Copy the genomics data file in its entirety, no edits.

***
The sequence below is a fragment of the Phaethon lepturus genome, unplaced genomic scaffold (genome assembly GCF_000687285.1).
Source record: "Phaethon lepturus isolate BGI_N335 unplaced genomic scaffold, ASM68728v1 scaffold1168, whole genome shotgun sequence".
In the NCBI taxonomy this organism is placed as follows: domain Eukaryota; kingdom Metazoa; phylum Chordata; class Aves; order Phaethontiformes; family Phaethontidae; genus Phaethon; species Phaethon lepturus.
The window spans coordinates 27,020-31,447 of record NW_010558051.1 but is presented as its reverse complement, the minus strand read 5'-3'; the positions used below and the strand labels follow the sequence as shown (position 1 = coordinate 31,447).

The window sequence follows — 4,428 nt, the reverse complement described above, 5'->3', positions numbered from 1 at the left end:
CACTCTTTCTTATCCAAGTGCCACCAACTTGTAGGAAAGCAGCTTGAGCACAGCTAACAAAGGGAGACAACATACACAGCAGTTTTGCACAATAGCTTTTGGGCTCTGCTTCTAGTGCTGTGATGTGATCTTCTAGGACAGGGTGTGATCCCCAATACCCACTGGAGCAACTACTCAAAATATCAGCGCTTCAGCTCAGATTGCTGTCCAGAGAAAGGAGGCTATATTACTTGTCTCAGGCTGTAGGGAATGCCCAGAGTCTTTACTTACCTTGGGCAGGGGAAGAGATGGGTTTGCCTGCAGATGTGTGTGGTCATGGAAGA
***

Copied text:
The sequence below is a fragment of the Phaethon lepturus genome, unplaced genomic scaffold (genome assembly GCF_000687285.1).
Source record: "Phaethon lepturus isolate BGI_N335 unplaced genomic scaffold, ASM68728v1 scaffold1168, whole genome shotgun sequence".
In the NCBI taxonomy this organism is placed as follows: domain Eukaryota; kingdom Metazoa; phylum Chordata; class Aves; order Phaethontiformes; family Phaethontidae; genus Phaethon; species Phaethon lepturus.
The window spans coordinates 27,020-31,447 of record NW_010558051.1 but is presented as its reverse complement, the minus strand read 5'-3'; the positions used below and the strand labels follow the sequence as shown (position 1 = coordinate 31,447).

The window sequence follows — 4,428 nt, the reverse complement described above, 5'->3', positions numbered from 1 at the left end:
CACTCTTTCTTATCCAAGTGCCACCAACTTGTAGGAAAGCAGCTTGAGCACAGCTAACAAAGGGAGACAACATACACAGCAGTTTTGCACAATAGCTTTTGGGCTCTGCTTCTAGTGCTGTGATGTGATCTTCTAGGACAGGGTGTGATCCCCAATACCCACTGGAGCAACTACTCAAAATATCAGCGCTTCAGCTCAGATTGCTGTCCAGAGAAAGGAGGCTATATTACTTGTCTCAGGCTGTAGGGAATGCCCAGAGTCTTTACTTACCTTGGGCAGGGGAAGAGATGGGTTTGCCTGCAGATGTGTGTGGTCATGGAAGA